Do Citronella Candles Work?
Citronella candles are a summer staple, especially if you live in mosquito country. But when you light up those dollar store tiki torches do you ever wonder, “do citronella candles actually work?” – I’ve done the research so you don’t have to.
Do citronella candles work? Not exactly. While they can be helpful to repel mosquitos in the direct vicinity of the candle, they have very little effect on keeping them away from your yard or even your guests.
So now you’re probably wondering: have we been fed a lie? Are all those citronella candle companies scamming us by advertising their products as mosquito protection?
The truth is actually a little more complicated than whether or not citronella candles do or don’t work.
What is a Citronella Candle?
Before we get into it, a citronella candle is a type of candle that includes citronella oil made from Cymbopogon, often called lemongrass or citronella grass. Most of these candles contain 3% or 5% citronella oil when advertised as a mosquito repellent.
Most of the time, citronella candles come in two varieties: a standard candle that can be burned outdoors, and “tiki torches” that can be pushed into the ground. The latter is often used for parties and events to ward off mosquitoes over a larger area.
Citronella candles smell citrusy and sweet.
Are Citronella Candles Safe?
Generally speaking, citronella candles are regarded as safe especially when burned outdoors in well ventilated areas. Animals, especially cats, can be sensitive to the smell, though.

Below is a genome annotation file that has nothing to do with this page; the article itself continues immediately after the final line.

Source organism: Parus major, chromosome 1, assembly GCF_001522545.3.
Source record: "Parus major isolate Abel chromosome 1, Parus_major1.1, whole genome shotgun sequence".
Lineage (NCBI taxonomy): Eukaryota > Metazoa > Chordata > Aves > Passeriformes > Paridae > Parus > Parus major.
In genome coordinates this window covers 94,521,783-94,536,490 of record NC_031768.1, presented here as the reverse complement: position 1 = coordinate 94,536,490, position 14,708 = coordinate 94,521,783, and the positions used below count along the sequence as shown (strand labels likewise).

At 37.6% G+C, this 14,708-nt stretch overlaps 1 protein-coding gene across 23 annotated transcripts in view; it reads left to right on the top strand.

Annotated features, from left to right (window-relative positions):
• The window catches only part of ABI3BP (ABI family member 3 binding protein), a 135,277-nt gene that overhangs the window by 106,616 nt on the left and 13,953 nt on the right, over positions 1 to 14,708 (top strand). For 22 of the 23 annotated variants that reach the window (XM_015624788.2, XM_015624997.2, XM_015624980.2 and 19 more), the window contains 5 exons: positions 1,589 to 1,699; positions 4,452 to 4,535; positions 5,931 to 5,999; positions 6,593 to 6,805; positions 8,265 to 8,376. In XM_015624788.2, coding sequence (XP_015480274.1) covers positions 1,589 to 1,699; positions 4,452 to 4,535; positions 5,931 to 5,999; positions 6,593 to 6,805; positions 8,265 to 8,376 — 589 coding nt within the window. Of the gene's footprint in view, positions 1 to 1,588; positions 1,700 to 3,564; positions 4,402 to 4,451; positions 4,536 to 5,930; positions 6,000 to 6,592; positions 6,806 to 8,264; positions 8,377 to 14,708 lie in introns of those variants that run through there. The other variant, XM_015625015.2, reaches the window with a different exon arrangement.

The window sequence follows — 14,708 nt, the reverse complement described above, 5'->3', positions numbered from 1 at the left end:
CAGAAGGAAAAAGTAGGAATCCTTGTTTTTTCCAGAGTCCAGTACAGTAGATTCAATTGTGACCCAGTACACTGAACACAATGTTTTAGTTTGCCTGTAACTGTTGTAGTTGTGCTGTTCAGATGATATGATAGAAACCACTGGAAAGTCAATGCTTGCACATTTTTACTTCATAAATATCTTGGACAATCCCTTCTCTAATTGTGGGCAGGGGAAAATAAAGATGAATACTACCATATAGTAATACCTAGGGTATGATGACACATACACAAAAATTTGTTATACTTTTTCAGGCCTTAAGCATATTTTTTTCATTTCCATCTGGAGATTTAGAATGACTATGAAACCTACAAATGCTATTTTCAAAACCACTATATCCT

Citronella oil may contain a chemical called methyleugenol, though, which is considered carcinogenic. Citronella candles only have small quantities of citronella oil, and are often not being inhaled or against the skin, so the risk is generally considered minimal.
Health Canada recommends against using citronella oil based bug repellants that are exposed directly to the skin.
Citronella Oil as Mosquito Repellent
On its own, citronella oil has been proven to repel mosquitoes, so there is some science there to back up its initial use. Check out this study on natural mosquito repellents.
However, there’s a few problems with this
First of all, the data isn’t conclusive and there’s plenty of variables that affect how effective citronella oil is at repelling mosquitoes from humans. So even if on its own the oil works, it doesn’t necessarily have a great application yet.
Second, related to the first point, the poison is in the dose, so to speak. Citronella candles only have a small amount of oil in them, and not enough to effectively repel mosquitoes. Studies were conducted with pure citronella oils.
Third, citronella isn’t the only thing that repels mosquitoes well. For example, the study linked above found that L. sinense protected better than citronella, and other oils like pine and peppermint were comparable.
So basically yes, citronella oil repels mosquitoes, but it’s not the same as a citronella candle.
Science Says Citronella Candles Don’t Really Work
One of the most convincing studies is one that was done to compare a variety of mosquito prevention tactics, including wearable devices and citronella candles.